Audit mode overview
When Windows boots, it starts in either Out-Of-Box Experience (OOBE) mode or in Audit mode:
- OOBE is the default out-of-box experience that allows end users to enter their account information, select language, accept the Microsoft Terms of Service, and set up networking.
- Audit mode allows you to make additional changes to the Windows installation before you send the computer to a customer or capture the image for reuse in your organization. You can install drivers included in a driver package, install applications, or make other updates that require the Windows installation to be running.
Audit mode account
When you boot to Audit mode, you log into the system using the built-in administrator account. After you log on to the system, the built-in administrator account is immediately disabled during the auditUser configuration pass. The next time that the computer reboots, the built-in administrator account remains disabled. For more information, see Enable and Disable the Built-in Administrator Account.
- If you're in Audit mode and a password-protected screen saver starts, you can't log back on to the system. The built-in administrator account that's used to log on to Audit mode is immediately disabled after logon. Disable the screen saver by either changing the power plan in the Settings app, or configure and deploy a custom plan. For more information, see Create a Custom Power Plan.
- Settings in an unattended answer file from the oobeSystem configuration pass do not appear in Audit mode.
- If you're running scripts, installers, and diagnostic tools in Audit mode on an S mode image, you may have to enable manufacturing mode. See Manufacturing mode for details.
Benefits of using Audit mode
In Audit mode, you can:
Bypass OOBE. You can access the desktop as quickly as possible. You do not have to configure default settings such as a user account, location, and time zone.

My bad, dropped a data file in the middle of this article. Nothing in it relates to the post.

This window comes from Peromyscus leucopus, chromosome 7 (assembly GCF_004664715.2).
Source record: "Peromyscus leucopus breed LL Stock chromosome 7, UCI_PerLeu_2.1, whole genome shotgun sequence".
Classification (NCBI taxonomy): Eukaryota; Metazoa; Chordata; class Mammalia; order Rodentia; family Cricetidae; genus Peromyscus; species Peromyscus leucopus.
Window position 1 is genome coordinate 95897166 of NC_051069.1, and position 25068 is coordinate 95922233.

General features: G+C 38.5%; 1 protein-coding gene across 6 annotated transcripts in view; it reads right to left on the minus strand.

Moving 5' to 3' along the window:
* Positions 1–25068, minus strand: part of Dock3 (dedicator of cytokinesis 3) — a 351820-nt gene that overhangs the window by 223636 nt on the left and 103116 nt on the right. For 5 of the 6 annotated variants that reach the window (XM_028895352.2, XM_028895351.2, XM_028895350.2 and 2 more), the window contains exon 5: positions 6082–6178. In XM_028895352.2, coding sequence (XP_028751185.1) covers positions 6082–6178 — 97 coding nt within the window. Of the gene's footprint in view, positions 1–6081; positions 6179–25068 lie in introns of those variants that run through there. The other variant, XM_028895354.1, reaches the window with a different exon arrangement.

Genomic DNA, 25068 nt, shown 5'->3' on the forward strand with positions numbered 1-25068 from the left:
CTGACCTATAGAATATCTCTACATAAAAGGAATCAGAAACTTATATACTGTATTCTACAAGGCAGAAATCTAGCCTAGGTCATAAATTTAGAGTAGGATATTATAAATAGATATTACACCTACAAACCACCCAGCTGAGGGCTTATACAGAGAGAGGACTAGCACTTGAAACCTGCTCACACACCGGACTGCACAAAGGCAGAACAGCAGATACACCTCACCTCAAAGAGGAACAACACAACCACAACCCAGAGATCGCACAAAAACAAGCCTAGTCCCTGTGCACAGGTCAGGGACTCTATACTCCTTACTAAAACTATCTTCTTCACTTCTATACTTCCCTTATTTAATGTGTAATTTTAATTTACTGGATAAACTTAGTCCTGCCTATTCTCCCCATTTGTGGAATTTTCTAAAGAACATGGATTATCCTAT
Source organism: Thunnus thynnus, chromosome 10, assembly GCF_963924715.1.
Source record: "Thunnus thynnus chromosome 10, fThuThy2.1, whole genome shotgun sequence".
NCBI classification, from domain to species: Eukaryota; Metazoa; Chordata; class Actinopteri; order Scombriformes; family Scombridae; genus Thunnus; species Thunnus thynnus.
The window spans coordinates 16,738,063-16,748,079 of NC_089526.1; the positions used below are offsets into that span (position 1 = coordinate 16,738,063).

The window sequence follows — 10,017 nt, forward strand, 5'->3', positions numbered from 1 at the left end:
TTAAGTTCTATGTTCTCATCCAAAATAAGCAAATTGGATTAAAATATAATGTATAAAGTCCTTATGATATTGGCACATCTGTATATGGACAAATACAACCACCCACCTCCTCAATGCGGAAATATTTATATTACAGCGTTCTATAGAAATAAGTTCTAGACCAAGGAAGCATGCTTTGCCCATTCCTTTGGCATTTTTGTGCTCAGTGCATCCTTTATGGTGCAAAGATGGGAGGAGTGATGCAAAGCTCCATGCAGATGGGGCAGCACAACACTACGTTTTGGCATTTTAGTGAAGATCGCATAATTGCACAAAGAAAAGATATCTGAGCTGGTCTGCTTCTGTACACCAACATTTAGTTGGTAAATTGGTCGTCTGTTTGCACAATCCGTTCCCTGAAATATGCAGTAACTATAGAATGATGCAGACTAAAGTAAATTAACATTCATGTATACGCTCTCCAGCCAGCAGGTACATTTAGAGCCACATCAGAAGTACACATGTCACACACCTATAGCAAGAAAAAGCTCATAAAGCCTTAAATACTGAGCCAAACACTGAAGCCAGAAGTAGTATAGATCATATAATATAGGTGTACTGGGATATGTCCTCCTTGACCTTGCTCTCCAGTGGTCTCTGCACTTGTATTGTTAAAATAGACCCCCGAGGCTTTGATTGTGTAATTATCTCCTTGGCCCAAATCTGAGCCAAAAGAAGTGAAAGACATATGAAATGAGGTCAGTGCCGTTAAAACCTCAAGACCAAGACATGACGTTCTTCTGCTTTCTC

Install applications, add device drivers, and run scripts. You can connect to a network and access additional installation files and scripts. You can also install additional language packs and device drivers. For more information, see Add a Driver Online in Audit mode.
Add more customizations to a reference image. This reduces the number of images that you have to manage. For example, you can create a single reference image that contains the basic customizations that you want to apply to all Windows images. You can then boot the reference image to Audit mode and make additional changes that are specific to the computer. These changes can be customer-requested applications or specific device drivers.
You shouldn't use Audit mode for testing and validation scenarios.
- For Hardware and driver testing, you can use Microsoft Validation OS.
- To test OS functionality, don't use Audit mode. Only test on an OS that has completed the OOBE process.
Boot to Audit mode
You can boot to Audit mode on a new or existing Windows installation. For more information, see Boot Windows to Audit mode or OOBE.
- Understanding Servicing Strategies
- Windows Setup Configuration Passes
- How Configuration Passes Work
- Windows Setup Scenarios and Best Practices
- Windows Setup Installation Process
- Windows Setup Automation Overview
- Windows Setup Supported Platforms and Cross-Platform Deployments
- Windows 10 S manufacturing mode